Baumhart’s A.C.s won (12-2) a well-played game at Shadduck’s Park Sunday from Berlin Hts. It was one of the quietest games ever seen on the grounds. The features of the game were the pitching of Leidheiser and the playing of W. Krapp at first base. Umpire, Tischer.
The machine used in digging trenches for the water pipes was not found sufficiently strong for the work here and a new excavating wheel has been put on.
On Monday, May 30th Shadduck’s Lake Park will have a formal opening for the season. Norwalk Band will furnish music for the occasion. Ball Game Vermilion vs. Norwalk for $50.00 prize. Take Lake Shore Electric Ry. to park entrance.
Miss Tena Shultz of Danbury was burned to death one day last week at the home of Henry Smith at Pt. Clinton while trying to start fire with kerosene.
Chas. Meyer, a well known Sandusky young man died at the contagious hospital at that place last Wednesday of black small pox. A number has [sic] been exposed.
An airogram outfit will be installed on the Steamer Wolvin by the American DeForest Wireless Telegraph Co. [VV Ed. Note: I believe “airogram” actually means aerogram or wireless telegram.] the company now has four steamers on the great lakes; Buffalo, Cleveland, Detroit, and Duluth. The boat will be in constant communication with one of these stations.
John Dash who lately caused the arrest of a fisherman here for robbing his pond nets came down May 23rd to find four reels of new gill nets cut all to pieces. It is presumed here that it was done out of spite over the arrest of the late fish pirate.
All excepting two boats have pulled out and unless the breeze of today settles a few fish, they too will pull out.
I.D. Howard of Vermilion has purchased an interest in a fishing tug of this port. It is practicaly [sic] a new boat being built in 1900 and run season 1901 and part of 1902. She is 50 ft. long, 13 ft., r in. beam, 4 ft. 6 in. in hold, and is of 12 gross tons. Capt. Howard says he expects to fish her of Fairport this fall and bring here home to Vermilion to lay uq [sic], from which place she will hail from tereafter [sic]. He further states that he will not fish the boat on shares but will pay the regular wage scale, and will have her rig complete and in readiness for the summer fishing which usually commences here about July 1st.
U.S. light house boat, Haze, arrived here May 24th, from Buffalo enroute [sic] for Detroit with light house supplies.
Two of the Keystone tugs have received orders to rush their painting ect [sic]. It is thought here will cruise up the lake for fish during he month of June.
Jerry Driscoll, Captain, and owner of the tug Norma, has sold an interest in his boat to parties in Port Burnett, Canada, and in future will operate it from that port.
"In 1912 the man who started it all - George W. Hess - opened the Inn at Elberta Beach amid an orchard of Elberta peach trees..."
THE ELBERTA: For over a year now I’ve been struggling at putting together a pictorial history of the Vermilion area. Saturday morning, as I was grinding away at the task, my sister, Nancy, called to tell me that Vermilion’s landmark Elberta Inn restaurant was ablaze. She said, “I thought you’d want to know.” And I did.
Coincidentally (and I’m not prevaricating), I was transferring the photographs which accompany this essay to another image format (i.e. from “jpg” to “eps”) requested by the publisher, when I received the call. (Truth is stranger than fiction.)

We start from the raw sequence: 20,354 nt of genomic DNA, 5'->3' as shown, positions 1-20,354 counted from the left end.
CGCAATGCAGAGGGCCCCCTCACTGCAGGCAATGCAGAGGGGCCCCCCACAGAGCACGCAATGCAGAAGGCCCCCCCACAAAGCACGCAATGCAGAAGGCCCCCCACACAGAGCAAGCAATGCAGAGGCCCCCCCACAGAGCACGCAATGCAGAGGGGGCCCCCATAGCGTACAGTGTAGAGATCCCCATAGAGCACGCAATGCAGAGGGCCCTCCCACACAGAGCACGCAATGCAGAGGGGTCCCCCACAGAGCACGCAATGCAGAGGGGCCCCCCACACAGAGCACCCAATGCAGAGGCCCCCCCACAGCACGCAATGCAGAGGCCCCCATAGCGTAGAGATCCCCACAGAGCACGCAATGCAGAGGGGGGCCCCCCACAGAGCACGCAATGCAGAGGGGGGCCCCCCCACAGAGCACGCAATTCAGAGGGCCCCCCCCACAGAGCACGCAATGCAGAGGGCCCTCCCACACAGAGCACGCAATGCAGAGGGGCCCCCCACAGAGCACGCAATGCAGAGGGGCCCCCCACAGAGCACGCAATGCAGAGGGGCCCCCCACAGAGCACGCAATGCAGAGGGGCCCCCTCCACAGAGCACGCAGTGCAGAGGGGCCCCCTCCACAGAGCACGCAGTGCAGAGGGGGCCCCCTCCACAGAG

I’m really unable say a great deal about the Elberta Inn. What I do know is that - along with the "Crystal Gardens" at Crystal Beach Amusement Park, the Vermilion-On-The-Lake Club House, and Ruggles Beach Dance Hall - local folks had an opportunity to listen and dance to the music of many a nationally known band / orchestra from about 1925 well into the 1940’s and early ‘50’s. In later years bands still played, and dancers still came to dance at Elberta. But the day of “big band” performances at local venues had passed.
In 1912 the man who started it all - George W. Hess - opened the Inn at Elberta Beach amid an orchard of Elberta peach trees in Vermilion, Ohio. Mr. Hess was, professionally, a cook who became a restaurateur - a very good one. [The Inn, incidentally, preceded the establishment of Vermilion’s Helfrich-McGarvey restaurant.] If the food at the Inn was excellent - which it was; the entertainment was superb. From 1925 to 1940 nearly 90 different dance bands entertained patrons throughout each year. Among them were Duke Ellington, Kay Kyser, Danny Kaye and his Swing and Sway Orchestra, Jimmy Dulia, and many many more. One of the local bands that played at the Inn was the Floyd Hays Orchestra. The Elberta, unlike most dance halls in the region, was open 12 months a year.
Sometime during the early 1950's Routes #6 & 2 (Lake Road) from the Lorain County line into the city of Lorain was transformed from a 2-lane into a 4-lane highway. To make way for this expansion several homes and businesses had to be moved. Consequently the Elberta Inn was "picked-up" and moved back (north) about 50 feet from its original location (lower photo). During the 1960’s the restaurant was given an attractive facelift (lower photo) which it maintained - until last Saturday (2/26/11) morning.
Mr. Hess, along with his wife Gertrude (Nickley), operated the successful restaurant / night-club until his death in April of 1962. Mr. Hess’s daughters Helen (Horton) and Anna Mae (Gannett), as well as Gertrude’s brothers and sisters - the Nickley family - were, and remain, well known and respected members of the community. Helen died in 2006; Anna in 2008; and Gertrude passed away in 2010.